2005Kimi RaikkonenKimi Raikkonen
2006Fernando AlonsoFernando Alonso
2007Felipe MassaFelipe Massa
2008Kimi RaikkonenKimi Raikkonen
2009Jenson ButtonJenson Button
2010Mark WebberMark Webber
2011Mark WebberSebastian Vettel
2012Pastor MaldonadoPastor Maldonado
2013Nico RosbergFernando Alonso
2014Lewis HamiltonLewis Hamilton
2015Nico RosbergNico Rosberg
2016Lewis HamiltonMax Verstappen
2017Lewis HamiltonLewis Hamilton
2018Lewis HamiltonLewis Hamilton
2019Valtteri BottasLewis Hamilton
2020Lewis HamiltonLewis Hamilton
2021Lewis HamiltonLewis Hamilton
2022Charles LeclercMax Verstappen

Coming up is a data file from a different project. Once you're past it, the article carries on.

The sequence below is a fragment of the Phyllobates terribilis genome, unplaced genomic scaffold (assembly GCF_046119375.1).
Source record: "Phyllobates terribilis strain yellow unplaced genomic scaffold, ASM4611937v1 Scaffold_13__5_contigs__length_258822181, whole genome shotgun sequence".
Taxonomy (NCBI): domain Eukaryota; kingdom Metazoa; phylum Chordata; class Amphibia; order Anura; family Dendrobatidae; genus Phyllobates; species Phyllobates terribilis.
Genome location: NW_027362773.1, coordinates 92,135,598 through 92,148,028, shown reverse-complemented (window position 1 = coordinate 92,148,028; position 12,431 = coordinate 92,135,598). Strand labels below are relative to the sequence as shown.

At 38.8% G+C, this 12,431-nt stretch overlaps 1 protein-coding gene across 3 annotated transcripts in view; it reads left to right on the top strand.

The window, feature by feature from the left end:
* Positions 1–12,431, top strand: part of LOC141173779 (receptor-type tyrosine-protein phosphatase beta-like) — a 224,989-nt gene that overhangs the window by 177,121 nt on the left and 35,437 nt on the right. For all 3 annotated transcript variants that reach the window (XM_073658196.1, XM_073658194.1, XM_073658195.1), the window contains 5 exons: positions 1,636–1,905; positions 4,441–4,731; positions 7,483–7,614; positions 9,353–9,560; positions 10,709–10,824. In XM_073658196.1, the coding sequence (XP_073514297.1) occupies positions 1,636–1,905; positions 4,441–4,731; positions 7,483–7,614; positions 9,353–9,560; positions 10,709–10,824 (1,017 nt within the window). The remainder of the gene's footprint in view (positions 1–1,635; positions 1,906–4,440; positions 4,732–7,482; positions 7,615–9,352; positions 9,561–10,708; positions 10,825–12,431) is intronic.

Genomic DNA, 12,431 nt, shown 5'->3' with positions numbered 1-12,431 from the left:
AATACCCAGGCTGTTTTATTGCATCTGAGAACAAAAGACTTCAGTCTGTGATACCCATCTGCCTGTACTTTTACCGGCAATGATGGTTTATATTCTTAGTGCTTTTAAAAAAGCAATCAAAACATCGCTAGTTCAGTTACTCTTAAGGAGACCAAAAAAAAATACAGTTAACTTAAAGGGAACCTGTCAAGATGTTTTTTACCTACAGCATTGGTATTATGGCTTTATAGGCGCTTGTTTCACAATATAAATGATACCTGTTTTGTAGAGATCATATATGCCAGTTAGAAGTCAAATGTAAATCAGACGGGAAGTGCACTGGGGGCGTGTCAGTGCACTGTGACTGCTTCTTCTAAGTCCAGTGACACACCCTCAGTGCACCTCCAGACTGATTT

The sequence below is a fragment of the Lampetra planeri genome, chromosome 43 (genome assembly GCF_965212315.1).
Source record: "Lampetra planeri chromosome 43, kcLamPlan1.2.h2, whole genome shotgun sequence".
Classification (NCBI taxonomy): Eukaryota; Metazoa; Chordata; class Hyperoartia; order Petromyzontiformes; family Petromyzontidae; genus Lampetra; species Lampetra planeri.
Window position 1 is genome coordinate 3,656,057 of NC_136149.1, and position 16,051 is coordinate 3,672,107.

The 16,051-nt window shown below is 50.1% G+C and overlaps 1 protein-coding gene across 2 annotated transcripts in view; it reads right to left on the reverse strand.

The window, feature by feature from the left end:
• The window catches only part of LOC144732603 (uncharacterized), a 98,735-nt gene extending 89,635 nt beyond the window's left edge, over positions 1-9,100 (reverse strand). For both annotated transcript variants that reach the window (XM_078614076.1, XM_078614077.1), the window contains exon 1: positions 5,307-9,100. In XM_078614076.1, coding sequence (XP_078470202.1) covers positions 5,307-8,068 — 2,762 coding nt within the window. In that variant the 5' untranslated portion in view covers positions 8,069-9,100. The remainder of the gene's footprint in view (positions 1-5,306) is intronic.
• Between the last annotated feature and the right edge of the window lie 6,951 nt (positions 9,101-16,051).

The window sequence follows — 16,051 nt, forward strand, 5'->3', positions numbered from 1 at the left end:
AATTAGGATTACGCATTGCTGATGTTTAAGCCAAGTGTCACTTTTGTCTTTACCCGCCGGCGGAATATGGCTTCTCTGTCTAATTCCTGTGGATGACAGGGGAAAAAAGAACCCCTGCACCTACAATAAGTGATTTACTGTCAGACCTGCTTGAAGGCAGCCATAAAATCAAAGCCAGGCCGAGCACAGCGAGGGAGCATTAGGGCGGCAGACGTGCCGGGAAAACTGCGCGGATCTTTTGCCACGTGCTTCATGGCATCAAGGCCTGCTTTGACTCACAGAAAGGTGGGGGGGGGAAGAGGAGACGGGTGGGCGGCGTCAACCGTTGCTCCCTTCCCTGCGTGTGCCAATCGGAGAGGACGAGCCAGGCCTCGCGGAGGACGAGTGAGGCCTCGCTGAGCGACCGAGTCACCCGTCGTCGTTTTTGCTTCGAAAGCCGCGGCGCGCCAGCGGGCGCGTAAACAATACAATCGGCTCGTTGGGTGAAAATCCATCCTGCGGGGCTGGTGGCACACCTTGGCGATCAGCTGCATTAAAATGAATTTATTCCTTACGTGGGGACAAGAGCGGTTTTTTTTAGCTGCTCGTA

The first F1 race at Barcelona was a historic one. With Ayrton Senna on the verge of clinching his third world championship, title rival Nigel Mansell found himself in a must-win situation. Starting third on the grid, behind the McLarens of Gerhard Berger and Senna, the Lion got around his championship rival after nearly banging wheels down the damp front straight. Following a pit stop, Mansell once again found himself behind Senna. The McLaren driver spun on the wet, giving Mansell a clear track to chase down Berger. And sure enough, the Williams man got around the pole sitter, going on to win the race and keep his championship hopes alive.

In 1996, Barcelona witnessed another historic moment: Michael Schumacher’s first win for Ferrari. In a grueling two-hour race on a wet track, the then two-time champion recovered from a poor start and put on a masterclass to beat the dominant Williams team – which would go on to win 12 of 16 races that year.